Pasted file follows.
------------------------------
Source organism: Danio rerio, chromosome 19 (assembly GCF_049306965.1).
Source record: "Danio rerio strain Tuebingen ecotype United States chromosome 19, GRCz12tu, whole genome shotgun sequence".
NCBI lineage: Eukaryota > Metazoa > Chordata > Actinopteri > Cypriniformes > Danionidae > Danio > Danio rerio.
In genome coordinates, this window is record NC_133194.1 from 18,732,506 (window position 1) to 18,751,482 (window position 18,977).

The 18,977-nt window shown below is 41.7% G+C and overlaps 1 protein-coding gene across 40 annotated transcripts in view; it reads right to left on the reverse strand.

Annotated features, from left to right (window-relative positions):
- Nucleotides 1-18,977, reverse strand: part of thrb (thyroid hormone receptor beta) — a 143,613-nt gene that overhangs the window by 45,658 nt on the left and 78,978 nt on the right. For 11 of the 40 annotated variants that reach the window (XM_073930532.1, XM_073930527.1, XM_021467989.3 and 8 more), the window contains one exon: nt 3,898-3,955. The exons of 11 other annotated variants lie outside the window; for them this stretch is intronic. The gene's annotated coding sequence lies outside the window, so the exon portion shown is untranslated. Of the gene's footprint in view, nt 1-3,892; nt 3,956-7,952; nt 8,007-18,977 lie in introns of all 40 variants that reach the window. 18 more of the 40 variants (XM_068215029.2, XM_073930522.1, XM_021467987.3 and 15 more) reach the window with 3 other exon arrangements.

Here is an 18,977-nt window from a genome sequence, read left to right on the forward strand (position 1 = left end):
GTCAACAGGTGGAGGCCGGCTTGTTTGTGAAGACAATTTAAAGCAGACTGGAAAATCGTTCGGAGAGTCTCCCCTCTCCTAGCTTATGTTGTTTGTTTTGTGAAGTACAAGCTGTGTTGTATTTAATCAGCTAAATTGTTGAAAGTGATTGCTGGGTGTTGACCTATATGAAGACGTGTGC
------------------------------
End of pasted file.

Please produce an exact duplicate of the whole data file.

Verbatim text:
Source organism: Danio rerio, chromosome 19 (assembly GCF_049306965.1).
Source record: "Danio rerio strain Tuebingen ecotype United States chromosome 19, GRCz12tu, whole genome shotgun sequence".
NCBI lineage: Eukaryota > Metazoa > Chordata > Actinopteri > Cypriniformes > Danionidae > Danio > Danio rerio.
In genome coordinates, this window is record NC_133194.1 from 18,732,506 (window position 1) to 18,751,482 (window position 18,977).

The 18,977-nt window shown below is 41.7% G+C and overlaps 1 protein-coding gene across 40 annotated transcripts in view; it reads right to left on the reverse strand.

Annotated features, from left to right (window-relative positions):
- Nucleotides 1-18,977, reverse strand: part of thrb (thyroid hormone receptor beta) — a 143,613-nt gene that overhangs the window by 45,658 nt on the left and 78,978 nt on the right. For 11 of the 40 annotated variants that reach the window (XM_073930532.1, XM_073930527.1, XM_021467989.3 and 8 more), the window contains one exon: nt 3,898-3,955. The exons of 11 other annotated variants lie outside the window; for them this stretch is intronic. The gene's annotated coding sequence lies outside the window, so the exon portion shown is untranslated. Of the gene's footprint in view, nt 1-3,892; nt 3,956-7,952; nt 8,007-18,977 lie in introns of all 40 variants that reach the window. 18 more of the 40 variants (XM_068215029.2, XM_073930522.1, XM_021467987.3 and 15 more) reach the window with 3 other exon arrangements.

Here is an 18,977-nt window from a genome sequence, read left to right on the forward strand (position 1 = left end):
GTCAACAGGTGGAGGCCGGCTTGTTTGTGAAGACAATTTAAAGCAGACTGGAAAATCGTTCGGAGAGTCTCCCCTCTCCTAGCTTATGTTGTTTGTTTTGTGAAGTACAAGCTGTGTTGTATTTAATCAGCTAAATTGTTGAAAGTGATTGCTGGGTGTTGACCTATATGAAGACGTGTGC